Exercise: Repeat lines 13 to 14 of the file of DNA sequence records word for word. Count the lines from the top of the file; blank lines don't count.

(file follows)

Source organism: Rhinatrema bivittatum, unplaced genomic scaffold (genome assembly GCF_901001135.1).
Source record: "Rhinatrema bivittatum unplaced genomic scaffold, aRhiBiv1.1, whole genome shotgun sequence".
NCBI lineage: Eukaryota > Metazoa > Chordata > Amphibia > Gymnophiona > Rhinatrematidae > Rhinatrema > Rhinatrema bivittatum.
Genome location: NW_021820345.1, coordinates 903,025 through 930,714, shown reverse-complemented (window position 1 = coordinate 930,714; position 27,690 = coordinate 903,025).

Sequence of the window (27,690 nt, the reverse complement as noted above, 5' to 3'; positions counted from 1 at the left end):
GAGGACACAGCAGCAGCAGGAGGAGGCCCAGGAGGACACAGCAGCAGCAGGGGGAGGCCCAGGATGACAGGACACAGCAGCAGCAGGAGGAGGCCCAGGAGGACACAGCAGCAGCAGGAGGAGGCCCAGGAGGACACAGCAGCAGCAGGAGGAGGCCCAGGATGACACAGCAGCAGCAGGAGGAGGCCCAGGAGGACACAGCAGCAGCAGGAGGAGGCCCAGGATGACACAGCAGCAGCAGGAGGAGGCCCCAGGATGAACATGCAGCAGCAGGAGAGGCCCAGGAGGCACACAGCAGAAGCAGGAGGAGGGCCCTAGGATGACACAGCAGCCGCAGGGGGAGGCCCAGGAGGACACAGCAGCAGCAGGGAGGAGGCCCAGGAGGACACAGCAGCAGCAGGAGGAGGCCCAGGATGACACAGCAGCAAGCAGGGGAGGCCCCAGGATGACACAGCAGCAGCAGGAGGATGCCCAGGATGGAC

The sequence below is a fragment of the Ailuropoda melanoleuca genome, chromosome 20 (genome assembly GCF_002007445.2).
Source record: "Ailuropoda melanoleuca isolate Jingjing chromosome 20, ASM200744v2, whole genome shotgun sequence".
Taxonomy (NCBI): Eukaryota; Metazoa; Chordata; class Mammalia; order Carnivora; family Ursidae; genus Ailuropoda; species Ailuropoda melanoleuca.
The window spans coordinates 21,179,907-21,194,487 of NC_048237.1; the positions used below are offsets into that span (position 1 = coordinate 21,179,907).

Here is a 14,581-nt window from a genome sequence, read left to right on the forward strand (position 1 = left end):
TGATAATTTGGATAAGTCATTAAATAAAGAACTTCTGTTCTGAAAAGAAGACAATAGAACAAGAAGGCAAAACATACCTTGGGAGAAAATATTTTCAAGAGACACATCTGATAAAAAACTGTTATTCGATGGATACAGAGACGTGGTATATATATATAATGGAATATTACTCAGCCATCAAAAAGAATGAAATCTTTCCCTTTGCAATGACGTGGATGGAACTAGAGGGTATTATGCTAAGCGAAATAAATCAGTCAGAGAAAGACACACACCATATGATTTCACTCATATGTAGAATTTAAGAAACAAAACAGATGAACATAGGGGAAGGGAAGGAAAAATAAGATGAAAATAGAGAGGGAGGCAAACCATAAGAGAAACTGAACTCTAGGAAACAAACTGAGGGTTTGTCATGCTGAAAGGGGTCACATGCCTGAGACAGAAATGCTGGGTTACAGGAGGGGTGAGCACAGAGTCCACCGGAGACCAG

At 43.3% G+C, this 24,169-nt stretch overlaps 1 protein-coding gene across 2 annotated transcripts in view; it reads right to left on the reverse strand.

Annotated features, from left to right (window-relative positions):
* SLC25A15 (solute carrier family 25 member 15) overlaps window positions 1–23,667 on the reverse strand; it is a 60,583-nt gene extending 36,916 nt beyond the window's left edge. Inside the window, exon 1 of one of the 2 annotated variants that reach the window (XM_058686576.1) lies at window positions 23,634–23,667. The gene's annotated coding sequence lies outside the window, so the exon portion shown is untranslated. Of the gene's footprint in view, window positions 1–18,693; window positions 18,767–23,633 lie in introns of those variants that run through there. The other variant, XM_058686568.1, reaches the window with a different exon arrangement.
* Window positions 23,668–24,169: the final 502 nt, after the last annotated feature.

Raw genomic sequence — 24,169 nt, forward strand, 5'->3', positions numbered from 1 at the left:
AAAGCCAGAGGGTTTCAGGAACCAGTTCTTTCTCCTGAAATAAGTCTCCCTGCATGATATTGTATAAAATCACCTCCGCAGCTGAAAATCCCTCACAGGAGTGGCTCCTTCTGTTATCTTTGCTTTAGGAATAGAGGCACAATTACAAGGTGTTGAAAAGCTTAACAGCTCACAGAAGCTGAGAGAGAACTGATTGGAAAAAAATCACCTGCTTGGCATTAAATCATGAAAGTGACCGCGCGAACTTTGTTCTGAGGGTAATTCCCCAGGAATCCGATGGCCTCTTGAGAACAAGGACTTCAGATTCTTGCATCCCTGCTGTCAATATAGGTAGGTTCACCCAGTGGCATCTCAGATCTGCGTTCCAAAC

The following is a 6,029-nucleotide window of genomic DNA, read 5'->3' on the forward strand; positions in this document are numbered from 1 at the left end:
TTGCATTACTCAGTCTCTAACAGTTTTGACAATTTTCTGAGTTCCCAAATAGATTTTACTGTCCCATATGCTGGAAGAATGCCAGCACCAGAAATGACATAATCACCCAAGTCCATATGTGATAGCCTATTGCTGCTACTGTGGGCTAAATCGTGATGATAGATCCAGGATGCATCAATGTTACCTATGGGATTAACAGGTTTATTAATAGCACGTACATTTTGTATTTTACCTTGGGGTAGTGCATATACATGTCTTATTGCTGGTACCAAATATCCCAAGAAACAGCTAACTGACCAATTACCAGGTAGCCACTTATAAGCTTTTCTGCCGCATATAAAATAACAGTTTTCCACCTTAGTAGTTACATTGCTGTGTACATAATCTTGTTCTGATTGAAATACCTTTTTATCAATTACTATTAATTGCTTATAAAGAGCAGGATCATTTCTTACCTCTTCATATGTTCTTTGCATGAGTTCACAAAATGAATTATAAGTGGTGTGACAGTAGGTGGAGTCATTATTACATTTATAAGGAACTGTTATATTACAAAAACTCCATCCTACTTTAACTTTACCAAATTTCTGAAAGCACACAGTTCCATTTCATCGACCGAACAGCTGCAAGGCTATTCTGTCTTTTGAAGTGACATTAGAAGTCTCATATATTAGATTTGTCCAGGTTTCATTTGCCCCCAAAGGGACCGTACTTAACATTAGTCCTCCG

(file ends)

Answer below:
At 43.3% G+C, this 24,169-nt stretch overlaps 1 protein-coding gene across 2 annotated transcripts in view; it reads right to left on the reverse strand.

Annotated features, from left to right (window-relative positions):